It’s interesting when musicians discover Korean Indie, especially when they live outside of South Korea. Holy Hum is the solo work of Andrew Lee. Living in Canada, he hasn’t had much exposure to music in South Korea, but his song “Appendix C” could easily sit among other ambient and drone musicians. As a Korean, asking him questions and hearing his insight to his own life and how he create music is similar and different to other artists I’ve listened to and been able to interview is interesting.

holyhum

Can you introduce Holy Hum?

Holy Hum is a project that I started in 2014. It started out as an outlet for me to express some of the sounds I had in my head after spending a winter in the Canadian prairies taking care of my late father in hospitals. The project name comes from that time. I was surrounded by death and the constant hum of machines keeping people alive. That sound had a profound affect on me and I have been trying to get it out of my head ever since. Sorry to be such a downer right off the top.

I think of Holy Hum as an art project rather than a band. There aren’t any set members other than me really and the performances that I’ve taken part in so far have been mainly gallery spaces.

How would you describe your music?

The project has a few sides to the same coin. It’s sometimes just sound art and sometimes it’s a full on post rock outfit. I don’t really know.

Appendix C was built and composed out of a personal loss, how did the song emerge from those emotions?

While my father was sick in the hospital I played the song “The Lark Ascending” by Ralph Vaughn Williams on my cell phone for him. The sound and imagery in that composition maintains this almost precarious balance of melancholia and exuberance. I can’t tell if I should be bawling my eyes out or if I should be riding my motorbike into the sunset. I guess ideally I would be riding off into the sunset and crying at the same time. I tried to capture that nuance of happy and sad in a song and it took me an hour to get to place where I was content with it.

With a time of one hour, did you build the song in pieces and layer them together or did you continually build on existing verses?

I had just finished working on the first Holy Hum full length record and had all of this momentum. I was at a loss actually when it was over. I had just got into a groove in terms of my work flow and now the record was done. So I just kept going and revisited a composition that I had in the back of my mind for the past three years. After the first day or so I was at the 22 minute mark. I thought it would be awesome if I got to half an hour so I kept working on it. About a month later I stuck my head out of the studio and realized that I had an hour long composition.

Is there a specific message you’re trying to convey with your music?

No. Not at all.

According to your Bandcamp, there are only two Holy Hum songs. Are there more waiting to be recorded?

There are actually a lot of Holy Hum songs that have already been recorded and a whole lot more waiting to be recorded. I’ll be releasing a 7 inch later this year on Kingfisher Bluez that will be a companion piece to “Appendix C.”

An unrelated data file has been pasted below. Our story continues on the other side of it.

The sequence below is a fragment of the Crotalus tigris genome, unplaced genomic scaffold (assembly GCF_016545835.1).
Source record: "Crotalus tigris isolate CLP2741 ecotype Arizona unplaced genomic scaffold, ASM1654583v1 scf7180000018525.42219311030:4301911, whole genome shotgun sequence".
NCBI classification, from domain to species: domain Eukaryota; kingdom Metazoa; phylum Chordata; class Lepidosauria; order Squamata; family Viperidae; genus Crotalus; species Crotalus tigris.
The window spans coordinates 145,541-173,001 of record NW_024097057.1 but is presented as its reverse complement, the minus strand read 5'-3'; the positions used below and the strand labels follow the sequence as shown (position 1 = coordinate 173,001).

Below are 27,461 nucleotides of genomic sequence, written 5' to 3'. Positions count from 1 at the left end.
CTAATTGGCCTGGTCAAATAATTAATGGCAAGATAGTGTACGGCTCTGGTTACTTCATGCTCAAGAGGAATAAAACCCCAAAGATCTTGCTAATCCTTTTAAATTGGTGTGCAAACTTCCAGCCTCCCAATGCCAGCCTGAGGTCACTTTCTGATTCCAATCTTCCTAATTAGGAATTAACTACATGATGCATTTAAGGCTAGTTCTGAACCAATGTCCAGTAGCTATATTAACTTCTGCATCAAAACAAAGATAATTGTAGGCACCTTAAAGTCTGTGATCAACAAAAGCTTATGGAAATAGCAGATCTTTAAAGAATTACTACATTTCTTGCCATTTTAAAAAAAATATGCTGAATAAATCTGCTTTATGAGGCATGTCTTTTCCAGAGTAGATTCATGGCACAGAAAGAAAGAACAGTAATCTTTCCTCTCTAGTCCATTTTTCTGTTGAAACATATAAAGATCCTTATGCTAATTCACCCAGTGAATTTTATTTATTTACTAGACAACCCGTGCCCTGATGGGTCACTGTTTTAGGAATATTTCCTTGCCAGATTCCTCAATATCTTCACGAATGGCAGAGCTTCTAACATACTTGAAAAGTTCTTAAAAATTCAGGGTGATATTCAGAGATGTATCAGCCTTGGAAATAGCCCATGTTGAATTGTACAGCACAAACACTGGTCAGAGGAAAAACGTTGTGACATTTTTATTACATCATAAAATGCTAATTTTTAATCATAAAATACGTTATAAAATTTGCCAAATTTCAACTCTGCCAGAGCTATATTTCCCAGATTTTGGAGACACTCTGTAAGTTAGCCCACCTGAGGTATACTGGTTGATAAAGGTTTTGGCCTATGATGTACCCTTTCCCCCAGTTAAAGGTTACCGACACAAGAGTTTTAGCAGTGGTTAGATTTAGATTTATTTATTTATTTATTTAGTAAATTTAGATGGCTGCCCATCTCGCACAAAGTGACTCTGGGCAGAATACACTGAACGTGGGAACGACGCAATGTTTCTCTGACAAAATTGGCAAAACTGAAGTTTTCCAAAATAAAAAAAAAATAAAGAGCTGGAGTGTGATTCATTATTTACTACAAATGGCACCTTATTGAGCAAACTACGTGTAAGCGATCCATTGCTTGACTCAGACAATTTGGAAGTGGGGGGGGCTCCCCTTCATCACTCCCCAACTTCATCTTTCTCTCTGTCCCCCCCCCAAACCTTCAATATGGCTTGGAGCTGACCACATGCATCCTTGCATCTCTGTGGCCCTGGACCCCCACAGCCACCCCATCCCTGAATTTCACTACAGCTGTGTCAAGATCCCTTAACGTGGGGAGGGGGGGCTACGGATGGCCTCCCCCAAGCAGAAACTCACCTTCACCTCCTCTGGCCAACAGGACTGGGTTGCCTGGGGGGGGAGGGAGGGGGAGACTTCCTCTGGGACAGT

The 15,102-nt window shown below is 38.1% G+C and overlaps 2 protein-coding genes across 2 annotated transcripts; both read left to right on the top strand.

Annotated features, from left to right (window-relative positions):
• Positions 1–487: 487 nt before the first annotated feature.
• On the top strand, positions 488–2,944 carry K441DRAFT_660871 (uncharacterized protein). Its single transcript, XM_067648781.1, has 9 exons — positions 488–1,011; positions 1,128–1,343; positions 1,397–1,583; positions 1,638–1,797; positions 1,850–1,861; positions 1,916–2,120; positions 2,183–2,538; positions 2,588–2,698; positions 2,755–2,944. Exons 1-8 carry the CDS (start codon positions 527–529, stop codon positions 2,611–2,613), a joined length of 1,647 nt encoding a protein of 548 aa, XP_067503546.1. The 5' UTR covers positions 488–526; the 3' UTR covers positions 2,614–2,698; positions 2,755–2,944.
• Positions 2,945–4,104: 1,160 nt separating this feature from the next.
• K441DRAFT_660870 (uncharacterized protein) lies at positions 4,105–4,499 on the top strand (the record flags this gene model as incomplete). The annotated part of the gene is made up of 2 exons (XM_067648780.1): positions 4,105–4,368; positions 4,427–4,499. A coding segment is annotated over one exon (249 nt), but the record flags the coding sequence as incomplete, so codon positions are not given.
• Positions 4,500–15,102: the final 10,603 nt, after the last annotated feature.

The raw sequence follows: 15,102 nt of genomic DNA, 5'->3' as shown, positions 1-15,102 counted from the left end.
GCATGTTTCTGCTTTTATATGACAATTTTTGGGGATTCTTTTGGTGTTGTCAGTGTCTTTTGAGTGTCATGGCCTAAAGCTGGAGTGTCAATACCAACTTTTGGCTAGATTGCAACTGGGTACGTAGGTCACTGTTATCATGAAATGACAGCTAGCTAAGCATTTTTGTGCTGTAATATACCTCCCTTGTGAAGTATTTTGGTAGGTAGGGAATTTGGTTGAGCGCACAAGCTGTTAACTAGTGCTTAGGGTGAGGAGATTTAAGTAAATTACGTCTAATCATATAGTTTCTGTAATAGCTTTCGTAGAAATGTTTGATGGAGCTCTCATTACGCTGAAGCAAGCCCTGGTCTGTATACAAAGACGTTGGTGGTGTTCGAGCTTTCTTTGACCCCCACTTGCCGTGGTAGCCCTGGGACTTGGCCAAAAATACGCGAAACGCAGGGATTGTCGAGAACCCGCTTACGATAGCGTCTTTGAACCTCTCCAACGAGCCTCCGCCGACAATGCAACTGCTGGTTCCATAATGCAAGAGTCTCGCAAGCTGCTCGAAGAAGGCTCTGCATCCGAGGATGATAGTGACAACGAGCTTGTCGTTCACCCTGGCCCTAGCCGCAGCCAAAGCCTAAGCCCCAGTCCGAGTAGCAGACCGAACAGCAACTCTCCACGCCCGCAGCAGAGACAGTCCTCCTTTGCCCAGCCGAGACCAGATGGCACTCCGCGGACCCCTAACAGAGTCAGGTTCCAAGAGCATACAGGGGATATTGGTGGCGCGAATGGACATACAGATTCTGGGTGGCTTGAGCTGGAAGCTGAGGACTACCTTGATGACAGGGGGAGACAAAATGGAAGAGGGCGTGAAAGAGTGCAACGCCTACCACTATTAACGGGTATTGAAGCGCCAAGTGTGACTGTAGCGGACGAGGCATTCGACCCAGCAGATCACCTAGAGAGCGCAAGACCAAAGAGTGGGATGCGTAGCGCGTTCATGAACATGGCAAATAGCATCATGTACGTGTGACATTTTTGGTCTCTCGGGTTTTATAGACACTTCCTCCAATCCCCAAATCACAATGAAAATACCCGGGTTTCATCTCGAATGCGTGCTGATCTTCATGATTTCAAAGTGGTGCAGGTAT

Is there a natural progression when writing music or is it a deliberate act that you work and rework?

I think the only thing that I consciously do when I plan on writing music is to make the time for it. Making the space and time for things to happen is probably the hardest part for me. Everything else is an accident.

As a musician in Canada, what have you heard about independent music in South Korea?

I have maybe three Korean friends here in Vancouver Canada and they have all been really influential by introducing me to South Korean music. I have been listening to a lot of material by 70’s psychedelic rock guitarist Shin Joong Hyun. He wrote the album Now which is sung by Kim Jung Mi and it is the only cd I have in my car currently.

Are there any Korean bands that surprised you?

I am a huge fan of this post rock band called Jambinai. They are a combination of Godspeed You Black Emperor and the traditional gayageum composer and performer Hwang Byungki. I would love to go on tour with them in South Korea.

Anything to say to readers?

Keep it real. Don’t let other people, laziness, drug abuse or video games get in the way of what you really want to be doing with your life. I’ve come near to death willingly and unwillingly and I constantly have to remind myself that I should be doing what I love rather than browsing Netflix. I was in a pretty shitty place a few years back. I had just gotten out of a shitty relationship, my father died and I was living on the road mostly touring the hostile Canadian landscape. But I was doing what I loved! Which was music. Now that I’m no longer in that dark place I’ve realized that playing music was the only thing that kept me going. Not in a feel good way but literally – I wasn’t stagnant. It gave me a reason to sleep on floors and to be financially unstable.

This isn’t my current situation anymore. And I have new and different obstacles to overcome but the fact remains – making my art is what makes the rest of life tolerable and gives me purpose.

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Korean Indie Editor-At-Large The person in the background watching over everything.